Sad fact of the Universe is that all stars will die, eventually. And when they do, what happens to their babies? Usually, the prognosis for the planets around a dying star is not good, but a new study says some might in fact survive.

A group of astronomers have taken a closer look at what happens when stars, like our Sun for instance, become white dwarfs late in their lives. As it turns out, denser planets like Earth might survive the event. But, only if they’re the right distance away.

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The Oldest and Coldest White Dwarf Ever Found has Bizarre Dust Rings Around it

When stars like our Sun exhaust their hydrogen fuel, they enter what is known as their Red-Giant-Branch (RGB) phase. This is characterized by the star expanding to several times it original size, after which they shed their outer layers and become compact white dwarfs. Over the next few billion years, it is believed that these stars will slowly consume any objects and dust rings still close enough to be influenced by their gravity.

However, a citizen scientist named Melina Thévenot recently made a surprising discovery when observing a white dwarf system. Based on data from the Wide-field Infrared Survey Explorer (WISE) mission, this star has been a white dwarf for billions of years, but still has multiple rings of dust around it. Known as LSPM J0207+3331 (or J0207), this discovery could force researchers to reconsider models of planetary systems.

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A New Technique to Figure Out How Old Stars Are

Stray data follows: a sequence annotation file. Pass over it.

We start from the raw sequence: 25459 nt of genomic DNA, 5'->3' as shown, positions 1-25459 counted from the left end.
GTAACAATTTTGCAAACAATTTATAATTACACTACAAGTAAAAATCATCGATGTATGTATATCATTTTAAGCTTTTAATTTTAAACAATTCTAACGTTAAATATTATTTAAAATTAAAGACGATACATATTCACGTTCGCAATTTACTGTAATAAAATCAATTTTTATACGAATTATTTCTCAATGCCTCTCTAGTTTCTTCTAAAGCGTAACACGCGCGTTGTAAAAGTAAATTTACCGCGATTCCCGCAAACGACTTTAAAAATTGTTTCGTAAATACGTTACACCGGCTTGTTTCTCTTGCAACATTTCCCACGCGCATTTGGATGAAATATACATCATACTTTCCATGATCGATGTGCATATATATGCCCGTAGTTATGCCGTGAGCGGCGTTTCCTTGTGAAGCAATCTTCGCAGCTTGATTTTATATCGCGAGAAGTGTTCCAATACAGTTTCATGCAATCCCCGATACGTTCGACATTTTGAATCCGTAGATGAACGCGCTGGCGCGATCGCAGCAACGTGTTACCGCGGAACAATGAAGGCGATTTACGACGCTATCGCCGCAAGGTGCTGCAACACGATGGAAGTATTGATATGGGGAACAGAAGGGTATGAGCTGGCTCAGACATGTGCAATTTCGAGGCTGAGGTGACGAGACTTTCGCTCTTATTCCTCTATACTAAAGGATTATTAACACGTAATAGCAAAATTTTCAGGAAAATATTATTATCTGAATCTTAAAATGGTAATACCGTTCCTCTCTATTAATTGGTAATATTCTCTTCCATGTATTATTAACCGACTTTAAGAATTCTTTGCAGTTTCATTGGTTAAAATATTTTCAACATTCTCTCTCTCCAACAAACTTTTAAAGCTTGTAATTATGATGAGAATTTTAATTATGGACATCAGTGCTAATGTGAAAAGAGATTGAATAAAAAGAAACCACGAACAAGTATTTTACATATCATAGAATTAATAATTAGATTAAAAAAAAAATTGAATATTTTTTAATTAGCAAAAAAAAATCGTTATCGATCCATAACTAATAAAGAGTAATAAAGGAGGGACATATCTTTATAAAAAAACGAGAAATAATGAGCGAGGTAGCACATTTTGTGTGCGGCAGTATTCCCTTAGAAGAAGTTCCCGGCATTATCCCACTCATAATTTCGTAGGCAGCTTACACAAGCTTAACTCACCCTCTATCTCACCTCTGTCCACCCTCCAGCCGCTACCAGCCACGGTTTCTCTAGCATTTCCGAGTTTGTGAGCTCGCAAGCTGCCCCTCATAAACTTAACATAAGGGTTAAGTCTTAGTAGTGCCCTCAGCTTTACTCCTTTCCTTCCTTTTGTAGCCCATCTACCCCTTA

Embry-Riddle researchers used data captured by the Gaia satellite (shown here in an artist’s impression) to determine the ages of stars. Credit: European Space Agency – D. Ducros, 2013

Our understanding of the universe, and of the Milky Way, is built on an edifice of individual pieces of knowledge, all related to each other. But each of those pieces is only so accurate. The more accurate we can make one of the pieces of knowledge, the more accurate our understanding of the whole thing is.

The age of stars is one such piece. For years, astronomers have used a method of determining the age of stars that has a 10% to 20% margin of error. Now, a team of scientists from Embry-Riddle Aeronautical University has developed a new technique to determine the age of stars with a margin of error of only 3% to 5%.

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In the far Future our Sun will Turn Into a Solid Crystalline White Dwarf. Here’s How it’ll Happen

About fifty years ago, astronomers predicted what the ultimate fate of our Sun will be. According to the theory, the Sun will exhaust its hydrogen fuel billions of years from now and expand to become a Red Giant, followed by it shedding it’s outer layers and becoming a white dwarf. After a few more billion years of cooling, the interior will crystallize and become solid.

Until recently, astronomers had little evidence to back up this theory. But thanks to the ESA’s Gaia Observatory, astronomers are now able to observe hundreds of thousands of white dwarf stars with immense precision – gauging their distance, brightness and color. This in turn has allowed them to study what the future holds for our Sun when it is no longer the warm, yellow star that we know and love today.